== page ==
Color Measurement the Right Way

Quality printing depends on precise color measurement, which makes it all the more relevant to ask why different measuring devices often produce different results. What should you rely on in this case?

Modern color measuring devices are generally based on spectrophotometers, even if they only show densities. This is because of the higher measuring accuracy of spectrophotometry, together with a greater range of available measurement values. The measuring conditions set on the devices therefore not only need to be selected correctly but must also be identical for all devices. The correct setting often depends on the country. Regional associations such as the bvdm in Germany and CGATS in the United States formerly laid down these conditions. Today they are to be found in the relevant ISO standards. Settings can be made for the following values:

Illuminant: This defines the color temperature of the lighting source. For printing, the standard is currently D50, which corresponds to 5,000 Kelvin.

Observer angle: The standard observer angle in printing is currently defined as 2°. This corresponds to the printer’s observation angle in the matching stage.

Density filter: This determines the spectral range that is to be used to calculate the density values for CMYK. Standards “Status E” (= DIN 16536) and “Status I” (= DIN 16536 NB; narrowband) are usual in Europe. “Status T” is used for measuring in the United States.

Polarization filter: Polarization filters eliminate the gloss of wet ink. The wet values therefore correspond almost entirely to the dry density and tonal values.

White reference: The “absolute white” setting is preferred for density measurement in North America. In all other countries, the white reference is “relative.” Paper white is therefore always taken as the zero point here. To match a spectrophotometer to an old densitometer, it is necessary to know the densitometer’s settings precisely and apply exactly the same parameters to the spectrophotometer. Despite identical settings, minor deviations may occur even within a group of spectrophotometers. These are generally due to the quality and design of the sensor and its calibration. Theoretically, every spectrophotometer should be calibrated to absolute white and black. However, in practice neither one exists, which means it is best to use reference values from an independent institution such as the German Federal Institute for Materials Research (BAM) in Berlin. Manufacturers can have a device calibrated here and use this “master device” to calibrate all other devices. The better the measuring device, the narrower the tolerances that the manufacturer defines for the ΔE and density values. And the smaller the tolerances, the greater the measuring accuracy.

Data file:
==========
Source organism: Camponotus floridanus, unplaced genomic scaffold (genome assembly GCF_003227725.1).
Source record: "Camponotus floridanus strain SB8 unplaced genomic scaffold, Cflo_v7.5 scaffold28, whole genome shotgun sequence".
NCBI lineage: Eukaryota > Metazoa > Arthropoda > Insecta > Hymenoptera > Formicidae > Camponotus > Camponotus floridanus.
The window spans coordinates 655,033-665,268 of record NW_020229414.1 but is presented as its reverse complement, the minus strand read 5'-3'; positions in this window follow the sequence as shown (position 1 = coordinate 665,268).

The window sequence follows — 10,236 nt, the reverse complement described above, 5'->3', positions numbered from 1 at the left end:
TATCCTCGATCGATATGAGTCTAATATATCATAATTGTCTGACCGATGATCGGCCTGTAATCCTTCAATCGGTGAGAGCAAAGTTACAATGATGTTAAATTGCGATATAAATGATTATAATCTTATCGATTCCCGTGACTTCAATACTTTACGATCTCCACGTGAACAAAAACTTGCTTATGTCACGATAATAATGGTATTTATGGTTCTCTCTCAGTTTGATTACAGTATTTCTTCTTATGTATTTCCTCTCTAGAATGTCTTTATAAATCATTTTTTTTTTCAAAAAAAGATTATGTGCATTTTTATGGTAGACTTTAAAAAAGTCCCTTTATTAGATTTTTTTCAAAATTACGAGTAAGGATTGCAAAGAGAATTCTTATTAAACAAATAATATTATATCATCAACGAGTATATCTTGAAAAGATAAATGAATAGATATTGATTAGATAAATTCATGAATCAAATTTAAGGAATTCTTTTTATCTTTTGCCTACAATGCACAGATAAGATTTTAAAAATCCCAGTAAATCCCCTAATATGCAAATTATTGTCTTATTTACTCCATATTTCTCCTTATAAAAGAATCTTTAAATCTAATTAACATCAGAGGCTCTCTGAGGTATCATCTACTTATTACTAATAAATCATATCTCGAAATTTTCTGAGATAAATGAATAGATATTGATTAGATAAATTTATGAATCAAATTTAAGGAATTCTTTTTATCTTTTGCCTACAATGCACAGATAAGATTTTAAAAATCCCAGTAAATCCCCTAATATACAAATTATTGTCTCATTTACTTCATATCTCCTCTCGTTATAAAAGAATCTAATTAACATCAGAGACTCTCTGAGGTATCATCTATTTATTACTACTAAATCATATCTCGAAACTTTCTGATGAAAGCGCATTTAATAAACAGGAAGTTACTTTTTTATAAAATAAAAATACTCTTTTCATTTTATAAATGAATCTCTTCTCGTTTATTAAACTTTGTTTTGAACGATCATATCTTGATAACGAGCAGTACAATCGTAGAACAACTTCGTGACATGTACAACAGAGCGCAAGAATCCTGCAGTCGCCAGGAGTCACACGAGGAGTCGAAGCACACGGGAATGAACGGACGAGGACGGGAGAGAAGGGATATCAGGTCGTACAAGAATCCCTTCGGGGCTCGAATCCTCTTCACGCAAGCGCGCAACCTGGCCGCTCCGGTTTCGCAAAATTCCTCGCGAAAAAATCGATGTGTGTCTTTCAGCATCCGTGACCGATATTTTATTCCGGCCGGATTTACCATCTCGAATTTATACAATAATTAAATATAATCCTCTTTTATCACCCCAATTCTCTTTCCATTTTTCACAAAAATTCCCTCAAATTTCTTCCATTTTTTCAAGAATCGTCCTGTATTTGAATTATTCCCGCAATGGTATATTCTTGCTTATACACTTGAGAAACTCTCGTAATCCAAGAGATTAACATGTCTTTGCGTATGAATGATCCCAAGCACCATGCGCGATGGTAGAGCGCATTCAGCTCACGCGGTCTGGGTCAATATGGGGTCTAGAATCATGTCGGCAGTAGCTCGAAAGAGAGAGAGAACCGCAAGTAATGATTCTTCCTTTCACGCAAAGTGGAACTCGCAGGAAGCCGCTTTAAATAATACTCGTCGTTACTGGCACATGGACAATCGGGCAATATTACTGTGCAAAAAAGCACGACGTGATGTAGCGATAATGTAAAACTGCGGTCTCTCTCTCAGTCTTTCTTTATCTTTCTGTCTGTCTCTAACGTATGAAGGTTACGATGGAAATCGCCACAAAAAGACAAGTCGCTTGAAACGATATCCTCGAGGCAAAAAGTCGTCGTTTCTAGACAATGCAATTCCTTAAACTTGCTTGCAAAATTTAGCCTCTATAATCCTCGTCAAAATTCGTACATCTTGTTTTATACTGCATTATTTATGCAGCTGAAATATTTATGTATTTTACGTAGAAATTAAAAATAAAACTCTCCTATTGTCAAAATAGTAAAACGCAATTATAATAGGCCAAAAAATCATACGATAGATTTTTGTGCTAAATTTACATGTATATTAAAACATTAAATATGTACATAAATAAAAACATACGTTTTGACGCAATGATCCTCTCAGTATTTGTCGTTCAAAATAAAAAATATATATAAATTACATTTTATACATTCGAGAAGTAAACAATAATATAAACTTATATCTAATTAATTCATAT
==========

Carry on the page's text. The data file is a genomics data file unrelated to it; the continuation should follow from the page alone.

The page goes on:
To ensure the measuring accuracy remains constant for as long as possible, users are well advised to have devices serviced and calibrated regularly. Heidelberg is the only press manufacturer to offer a software option – the Prinect Net Profiler – that enables printers to personally calibrate almost all new-generation Prinect color measuring equipment, even including colorimetric calibration. This ensures devices are always close to the factory settings and therefore deliver highly reliable results.

It is also advisable to designate a selected spectrophotometer as the “master” in the print shop itself. This ensures maximum measuring accuracy and, ultimately, print quality across several work stations.

Typical distribution of measuring device deviations – the blue dot in the center is the ideal value for the reference device. The grey circle shows the permitted tolerance. The red dots represent the deviation for different measuring devices.

Source: www.speedmasterunbeatable.com

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